This week's edition of Critical Reception examines online reaction to Terminal Reality's video game adaptation of Ghostbusters
, which reviews describe as an "amusing third-person action-adventure with some clever mechanics and loads of personality." Ghostbusters
currently earns a score of 78 out of 100
Play Magazine's Steve Haske rates Ghostbusters
at 8.5 out of 10
, noting that the title captures much of what made the film franchise so appealing.
"For a lot of us, Ghostbusters
isn't just a game," he explains. "It's a realization of a childhood dream, and one that we played out countless times with plastic ghost traps, PKE readers and other Spengler-created equipment when we were kids. The dev team seems to be have been well aware of this fact (my guess is mostly from personal experience) and kept it in mind throughout the game's development cycle."
Haske continues: "In any case, that they have given us a quality Ghostbusters
game, let alone a new Aykroyd/Ramis penned 'sequel' to Ghostbusters II
complete with nearly all of the principal cast, is a minor miracle."
Haske finds that the game's decision to put the player in the role of a nameless rookie Ghostbuster works well in the context of gameplay. "I had my doubts about the rookie," he admits. "Why the hell would anyone want to play some new kid over the original four? Not to worry: the new cadet remains nameless (Venkman says they shouldn't get too attached for liability purposes) aside from the team's amusingly never-ending supply of nicknames for him, and doesn't utter a word from start to finish."
"Hundreds of hours of tweaking, testing and sheer love for the series have obviously gone into making this one, and the result is the best damn Ghostbusters
game ever seen," Haske concludes. "Even without a celluloid counterpart, this is a new benchmark for movie games."
David Ellis at 1UP.com gives Ghostbusters a grade of B+
. "How does Ghostbusters
fare in the transition from film franchise to a modern day third-person shooter?" he asks. "Basically, the story fits in perfectly with the tone of the original movies, and the voice acting from the original cast (featuring Dan Aykroyd's best work since Driving Miss Daisy) is fantastic."
Ellis believes that the game's narrative ultimately falls short of its source material, however. "The game does an admirable job of giving the player a taste of what it takes to be a Ghostbuster," he notes, "but the technology isn't quite there to deliver a Hollywood-quality story in a videogame."
Its gameplay also proves to be awkward initially, but quickly becomes intuitive. "The basic mechanic of weakening, slamming and trapping ghosts is a bit cumbersome at first," Ellis warns, "but after upgrading the proton beam a few times, which allows you to trap much faster, I found myself taking out unruly spirits in no time. The basic combat system in the game is quite fun, and as the experimental weapons specialist, you get access to several other weapons to augment the basic proton beam."
"The gameplay is fun, but it's the constant barrage of one-liners from familiar characters that constantly put a smile on my face -- this game absolutely revels in its fan service," Ellis praises. "But on the whole, the visual storytelling in this game just doesn't do the writing and voice performances justice, which is my biggest criticism. The uncanny valley-inspired character models actually look fine during the game, but their mannequinlike performances in cut-scenes detract from the overall quality of the story."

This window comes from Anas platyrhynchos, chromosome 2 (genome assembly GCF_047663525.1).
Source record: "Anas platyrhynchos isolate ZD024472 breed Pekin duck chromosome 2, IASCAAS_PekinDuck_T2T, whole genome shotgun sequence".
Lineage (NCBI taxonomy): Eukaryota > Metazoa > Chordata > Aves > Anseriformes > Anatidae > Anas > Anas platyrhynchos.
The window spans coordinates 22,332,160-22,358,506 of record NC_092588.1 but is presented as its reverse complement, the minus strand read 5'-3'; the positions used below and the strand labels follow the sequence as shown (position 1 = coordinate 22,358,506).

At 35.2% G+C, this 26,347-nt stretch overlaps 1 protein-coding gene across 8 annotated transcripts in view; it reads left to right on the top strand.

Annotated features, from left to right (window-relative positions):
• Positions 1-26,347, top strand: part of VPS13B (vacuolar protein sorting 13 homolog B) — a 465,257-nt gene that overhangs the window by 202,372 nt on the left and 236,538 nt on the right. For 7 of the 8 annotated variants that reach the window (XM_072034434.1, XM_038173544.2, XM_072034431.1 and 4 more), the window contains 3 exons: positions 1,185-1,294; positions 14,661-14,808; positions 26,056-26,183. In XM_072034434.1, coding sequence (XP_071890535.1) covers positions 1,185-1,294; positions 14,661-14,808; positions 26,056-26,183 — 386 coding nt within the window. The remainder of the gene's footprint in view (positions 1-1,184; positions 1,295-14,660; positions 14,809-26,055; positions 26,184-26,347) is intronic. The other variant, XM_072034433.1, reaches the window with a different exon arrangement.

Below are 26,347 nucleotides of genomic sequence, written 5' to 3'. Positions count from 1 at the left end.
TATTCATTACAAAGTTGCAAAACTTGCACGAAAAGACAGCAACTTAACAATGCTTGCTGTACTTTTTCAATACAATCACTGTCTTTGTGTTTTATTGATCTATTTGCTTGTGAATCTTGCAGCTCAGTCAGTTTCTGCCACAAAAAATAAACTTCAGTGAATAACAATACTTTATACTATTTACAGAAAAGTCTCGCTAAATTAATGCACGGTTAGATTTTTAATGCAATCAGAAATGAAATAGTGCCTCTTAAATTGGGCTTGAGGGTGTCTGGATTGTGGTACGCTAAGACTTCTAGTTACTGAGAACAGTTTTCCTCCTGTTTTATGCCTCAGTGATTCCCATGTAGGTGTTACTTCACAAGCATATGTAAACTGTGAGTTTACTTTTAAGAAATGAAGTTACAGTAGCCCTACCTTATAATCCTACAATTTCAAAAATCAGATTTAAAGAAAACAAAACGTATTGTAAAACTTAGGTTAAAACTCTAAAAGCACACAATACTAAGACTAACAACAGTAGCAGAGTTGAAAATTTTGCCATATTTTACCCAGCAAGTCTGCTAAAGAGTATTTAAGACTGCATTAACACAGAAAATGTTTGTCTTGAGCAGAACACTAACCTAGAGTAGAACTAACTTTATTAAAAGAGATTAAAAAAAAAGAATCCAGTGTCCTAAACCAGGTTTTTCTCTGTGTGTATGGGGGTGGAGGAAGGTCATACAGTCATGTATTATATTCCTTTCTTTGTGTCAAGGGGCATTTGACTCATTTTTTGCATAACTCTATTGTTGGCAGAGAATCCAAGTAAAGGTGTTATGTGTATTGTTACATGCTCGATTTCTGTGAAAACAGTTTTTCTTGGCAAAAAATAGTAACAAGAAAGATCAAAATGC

GameSpot's Kevin VanOrd scores Ghostbusters
at 7.5 out of 10
. "It's good," he begins. "If you're a fan of Ghostbusters
(and maybe even Ghostbusters 2
), that's all you needed to know, so you can go out and grab your copy without worrying that you'll have to tread through bad game mechanics just to get a few good laughs.
"If for some reason you're a newcomer to the franchise, that's OK too. Ghostbusters
The Video Game is a humorous and amusing third-person action-adventure with some clever mechanics and loads of personality."
VanOrd finds Ghostbusters
' gameplay to be solid, if slightly repetitive. "For the most part, you'll be doing the same things throughout the game, which can get a bit tedious in time," he says. "The tedium is compounded some by the game's medium-paced tempo; your default movement speed is slow, and there are a few too many chunks during which you aren't trapping any ghosts."
"Yet while the action itself doesn't offer a lot of variety," VanOrd continues, "the diverse environments, occasional puzzles, and wide array of enemy designs will keep you involved. Besides, trapping an enemy is so gratifying (again, think of bagging a humongous trout) that it's easy to look past the repetition."
The game's teammate revival mechanic also brings down the experience at points. "You can take only a few hits before you're knocked out, at which point you have to wait for an AI teammate to revive you," VanOrd explains. "During a few scenarios, you'll be spending more time rushing around reviving downed team members than you will trapping ghosts, so between revivals, waiting for someone to revive you, and getting knocked over, there are a few moments when you don't feel like you're playing the game as much as you're trying to earn the right to do so."
Overall, however, VanOrd feels that Ghostbusters
is an enjoyable experience. "Ghostbusters
The Video Game has some drawbacks, but those sour notes can't spoil a game that, by and large, tickles the funny bone and hits all the notes a Ghostbusters
game should," he notes in conclusion. "If you're a fan of the films, or just like a little bit of supernatural fun, there's no need to glance about furtively when picking up your copy."